The food pantry at Burncoat Senior High School

(editor’s note: Why not get friends and family together and make up a special Burncoat package to be given to students for the holidays?)

By Edith Morgan

It seems almost incomprehensible to me that there could be large numbers of Worcester families whose members are going hungry, skipping meals, or unsure where their next meal is coming from – or are filling up on unhealthy but cheap pastas, rice (white, not the whole grain stuff which is more costly) and fast food.

But when I went to Burncoat Senior High School a few weeks ago to write about their food pantry (one of several in the city), I discovered that even here, in the heart of my Worcester neighborhood, the Lincoln-Burncoat area, hunger stalks Worcester homes and families.

And so, about three years ago,  the Burncoat Food Pantry was born. I spoke with Assistant Principal Jean Stone and a  guidance counselor who filled me in about their activities to relieve hunger among some of their students. As a retired teacher, I know very well how hard it is to learn and concentrate on an empty stomach – and how much energy it takes just to get through the morning till lunch time. Like most of the food pantries in Worcester, in churches, neighborhood centers and other schools, Burncoat operates during school hours 7 a.m. to 2 p.m. The big sign outside the front entrance tells anybody who drives or walks past the high school on Burncoat Street just that.  Non-perishables, like canned goods (soups, vegetables, beans) and staples (rice, dried beans, pasta, oatmeal), can be donated during those times, and should be left inside the front door of the school.

While Burncoat has a large percentage of students on free and subsidized lunch, about 5% of the student body of around 1,000 students is really suffering from hunger. It is these students who came to the attention of school staff and counselors, and for whom the pantry was established. On Fridays, students can select cans and staples to take home, from the rows of donated goods in the pantry.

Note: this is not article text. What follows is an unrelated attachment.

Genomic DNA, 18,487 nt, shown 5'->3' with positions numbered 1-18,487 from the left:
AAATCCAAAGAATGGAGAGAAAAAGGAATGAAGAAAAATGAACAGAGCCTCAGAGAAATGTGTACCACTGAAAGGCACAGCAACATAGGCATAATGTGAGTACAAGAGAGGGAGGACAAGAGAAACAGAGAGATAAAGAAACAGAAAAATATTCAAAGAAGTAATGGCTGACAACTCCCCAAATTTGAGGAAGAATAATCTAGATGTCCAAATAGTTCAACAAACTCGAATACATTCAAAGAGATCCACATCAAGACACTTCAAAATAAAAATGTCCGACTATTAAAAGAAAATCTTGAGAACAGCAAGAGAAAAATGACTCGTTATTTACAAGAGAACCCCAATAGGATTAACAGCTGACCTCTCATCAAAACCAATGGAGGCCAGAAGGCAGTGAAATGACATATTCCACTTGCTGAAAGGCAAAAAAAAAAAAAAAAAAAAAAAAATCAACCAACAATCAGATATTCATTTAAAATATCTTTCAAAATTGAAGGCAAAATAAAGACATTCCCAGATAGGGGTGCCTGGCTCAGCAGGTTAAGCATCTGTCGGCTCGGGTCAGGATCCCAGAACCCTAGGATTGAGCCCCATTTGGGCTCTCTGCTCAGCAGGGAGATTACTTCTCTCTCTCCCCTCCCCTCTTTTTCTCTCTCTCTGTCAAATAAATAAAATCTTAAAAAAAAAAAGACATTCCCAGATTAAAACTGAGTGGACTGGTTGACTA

In its first year, the pantry distributed 19 turkeys with all the trimmings; the following year 36 bags were distributed; this year there were 50 bags of turkey and other Thanksgiving goodies given out.

Getting donations, doing all the work to keep up this effort, is, according to Mrs. Stone, a coordinated effort, with many generous people pitching in. Each department is assigned items they are to contribute, and I was told of examples of different ideas being implemented for raising money and donations. Both staff members with whom I spoke repeatedly praised the great generosity of everyone in the community. Assumption College, some local businesses, neighbors – everyone gives. The Burncoat Language Honor Society, under Mrs. Friedman, for example, did a food drive; Burncoat Life Skills students help to organize the donated materials.

Cooperation among Worcester schools also was mentioned. Before establishing this pantry, Burncoat staffers visited South High School, on the opposite side of the city. South High also has a successful food pantry for their students. Burncoat staff came away with ideas and inspiration.

I came away from my visit to Burncoat impressed with the caring atmosphere and the attention paid to the “total” student.

Anyone who lives in the area (or anywhere, really!), is welcome to donate food items or help out.  Favorite items for year-round needs: pasta, rice, beans, soups, breakfast cereals and the perennial favorites – PEANUT BUTTER and JELLY.